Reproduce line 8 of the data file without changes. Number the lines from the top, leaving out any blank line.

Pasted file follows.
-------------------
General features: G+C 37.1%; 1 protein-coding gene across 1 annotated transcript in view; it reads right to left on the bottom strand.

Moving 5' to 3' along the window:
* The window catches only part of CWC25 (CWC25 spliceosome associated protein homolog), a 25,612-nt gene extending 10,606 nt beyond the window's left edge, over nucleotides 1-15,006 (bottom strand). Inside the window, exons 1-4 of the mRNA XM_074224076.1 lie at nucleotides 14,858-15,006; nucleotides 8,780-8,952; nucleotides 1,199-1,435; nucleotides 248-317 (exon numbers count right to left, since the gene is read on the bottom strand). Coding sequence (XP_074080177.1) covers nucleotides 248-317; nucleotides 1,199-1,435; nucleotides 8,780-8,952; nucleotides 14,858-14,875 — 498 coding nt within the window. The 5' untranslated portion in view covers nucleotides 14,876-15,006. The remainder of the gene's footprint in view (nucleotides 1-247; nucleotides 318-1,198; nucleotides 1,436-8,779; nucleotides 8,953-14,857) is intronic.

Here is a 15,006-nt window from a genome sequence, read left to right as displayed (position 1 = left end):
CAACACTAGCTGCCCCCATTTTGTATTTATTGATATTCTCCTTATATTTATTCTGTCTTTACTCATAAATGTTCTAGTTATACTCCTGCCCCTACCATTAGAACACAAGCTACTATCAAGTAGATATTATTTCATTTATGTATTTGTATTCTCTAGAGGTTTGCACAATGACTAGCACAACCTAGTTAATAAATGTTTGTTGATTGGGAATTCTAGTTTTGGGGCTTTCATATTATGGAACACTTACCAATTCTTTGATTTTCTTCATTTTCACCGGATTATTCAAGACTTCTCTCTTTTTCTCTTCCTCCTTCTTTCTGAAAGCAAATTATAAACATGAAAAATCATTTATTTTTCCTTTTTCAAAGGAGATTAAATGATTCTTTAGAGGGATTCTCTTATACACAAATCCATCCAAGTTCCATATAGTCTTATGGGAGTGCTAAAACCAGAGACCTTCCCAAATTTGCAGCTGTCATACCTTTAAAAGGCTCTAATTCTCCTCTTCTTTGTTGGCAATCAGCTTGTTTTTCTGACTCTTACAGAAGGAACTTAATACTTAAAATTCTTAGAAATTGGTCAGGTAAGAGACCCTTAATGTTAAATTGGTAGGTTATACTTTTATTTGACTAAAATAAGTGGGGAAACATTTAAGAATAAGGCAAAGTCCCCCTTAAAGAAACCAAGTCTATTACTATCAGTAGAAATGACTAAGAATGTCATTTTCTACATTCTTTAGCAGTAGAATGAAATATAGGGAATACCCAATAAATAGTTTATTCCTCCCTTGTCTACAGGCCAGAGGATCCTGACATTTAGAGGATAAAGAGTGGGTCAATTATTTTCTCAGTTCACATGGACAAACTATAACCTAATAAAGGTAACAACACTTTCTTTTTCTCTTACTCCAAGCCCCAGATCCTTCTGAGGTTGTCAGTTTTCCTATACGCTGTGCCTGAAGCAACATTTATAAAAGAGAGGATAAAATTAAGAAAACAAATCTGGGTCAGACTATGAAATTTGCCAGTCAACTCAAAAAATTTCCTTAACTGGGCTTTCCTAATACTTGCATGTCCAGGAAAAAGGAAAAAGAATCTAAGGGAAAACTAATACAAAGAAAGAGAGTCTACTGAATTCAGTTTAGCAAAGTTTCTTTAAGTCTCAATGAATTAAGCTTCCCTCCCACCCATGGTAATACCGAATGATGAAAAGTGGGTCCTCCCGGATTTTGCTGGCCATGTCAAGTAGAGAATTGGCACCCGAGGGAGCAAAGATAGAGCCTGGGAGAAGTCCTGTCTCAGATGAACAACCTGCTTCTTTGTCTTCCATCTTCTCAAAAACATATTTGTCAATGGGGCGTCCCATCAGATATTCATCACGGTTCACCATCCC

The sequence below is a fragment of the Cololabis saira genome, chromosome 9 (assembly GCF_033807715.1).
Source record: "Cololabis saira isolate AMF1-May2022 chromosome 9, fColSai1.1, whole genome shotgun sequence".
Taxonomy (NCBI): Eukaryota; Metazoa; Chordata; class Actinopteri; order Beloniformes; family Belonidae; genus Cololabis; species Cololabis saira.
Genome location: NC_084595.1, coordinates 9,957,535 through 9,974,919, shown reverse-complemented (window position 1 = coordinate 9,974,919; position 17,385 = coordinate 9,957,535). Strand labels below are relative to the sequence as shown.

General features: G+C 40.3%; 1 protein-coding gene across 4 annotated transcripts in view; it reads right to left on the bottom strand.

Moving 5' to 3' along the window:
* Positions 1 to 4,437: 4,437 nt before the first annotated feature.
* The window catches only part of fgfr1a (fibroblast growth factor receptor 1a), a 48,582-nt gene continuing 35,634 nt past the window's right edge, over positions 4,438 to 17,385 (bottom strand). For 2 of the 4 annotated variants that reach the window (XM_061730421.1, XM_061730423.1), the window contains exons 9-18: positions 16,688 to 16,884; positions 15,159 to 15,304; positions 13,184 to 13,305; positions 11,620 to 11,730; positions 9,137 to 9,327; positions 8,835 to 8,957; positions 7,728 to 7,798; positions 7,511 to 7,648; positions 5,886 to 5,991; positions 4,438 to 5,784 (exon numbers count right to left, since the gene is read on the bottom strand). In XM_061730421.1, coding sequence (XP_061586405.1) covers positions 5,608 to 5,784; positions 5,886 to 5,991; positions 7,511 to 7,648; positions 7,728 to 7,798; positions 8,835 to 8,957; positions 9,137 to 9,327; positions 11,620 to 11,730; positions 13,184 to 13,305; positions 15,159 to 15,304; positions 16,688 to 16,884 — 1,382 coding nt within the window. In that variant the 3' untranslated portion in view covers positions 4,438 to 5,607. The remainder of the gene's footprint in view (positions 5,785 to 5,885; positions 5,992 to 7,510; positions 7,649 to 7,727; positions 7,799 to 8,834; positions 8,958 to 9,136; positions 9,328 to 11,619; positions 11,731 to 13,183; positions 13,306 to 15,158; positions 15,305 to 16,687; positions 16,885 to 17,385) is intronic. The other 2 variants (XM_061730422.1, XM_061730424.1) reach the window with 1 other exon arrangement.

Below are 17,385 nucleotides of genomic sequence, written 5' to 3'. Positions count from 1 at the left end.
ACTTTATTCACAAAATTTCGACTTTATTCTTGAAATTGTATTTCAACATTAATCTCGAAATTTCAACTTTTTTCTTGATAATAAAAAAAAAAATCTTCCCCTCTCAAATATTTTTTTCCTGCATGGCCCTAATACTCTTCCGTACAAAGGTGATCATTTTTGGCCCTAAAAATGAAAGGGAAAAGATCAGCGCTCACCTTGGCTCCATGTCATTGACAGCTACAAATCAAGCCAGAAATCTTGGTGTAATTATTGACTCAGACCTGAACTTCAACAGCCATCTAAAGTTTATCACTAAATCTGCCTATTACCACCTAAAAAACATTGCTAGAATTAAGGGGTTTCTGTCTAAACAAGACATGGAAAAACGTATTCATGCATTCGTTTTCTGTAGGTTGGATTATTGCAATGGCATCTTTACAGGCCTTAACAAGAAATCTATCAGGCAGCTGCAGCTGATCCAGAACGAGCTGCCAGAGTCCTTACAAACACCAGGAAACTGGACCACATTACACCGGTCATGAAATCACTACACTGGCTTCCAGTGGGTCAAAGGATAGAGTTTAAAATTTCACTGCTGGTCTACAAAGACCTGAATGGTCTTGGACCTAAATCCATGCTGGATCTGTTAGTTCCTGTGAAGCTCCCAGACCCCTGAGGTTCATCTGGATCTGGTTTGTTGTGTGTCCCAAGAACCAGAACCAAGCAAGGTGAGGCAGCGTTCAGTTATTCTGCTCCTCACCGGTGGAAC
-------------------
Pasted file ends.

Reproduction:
Taxonomy (NCBI): Eukaryota; Metazoa; Chordata; class Actinopteri; order Beloniformes; family Belonidae; genus Cololabis; species Cololabis saira.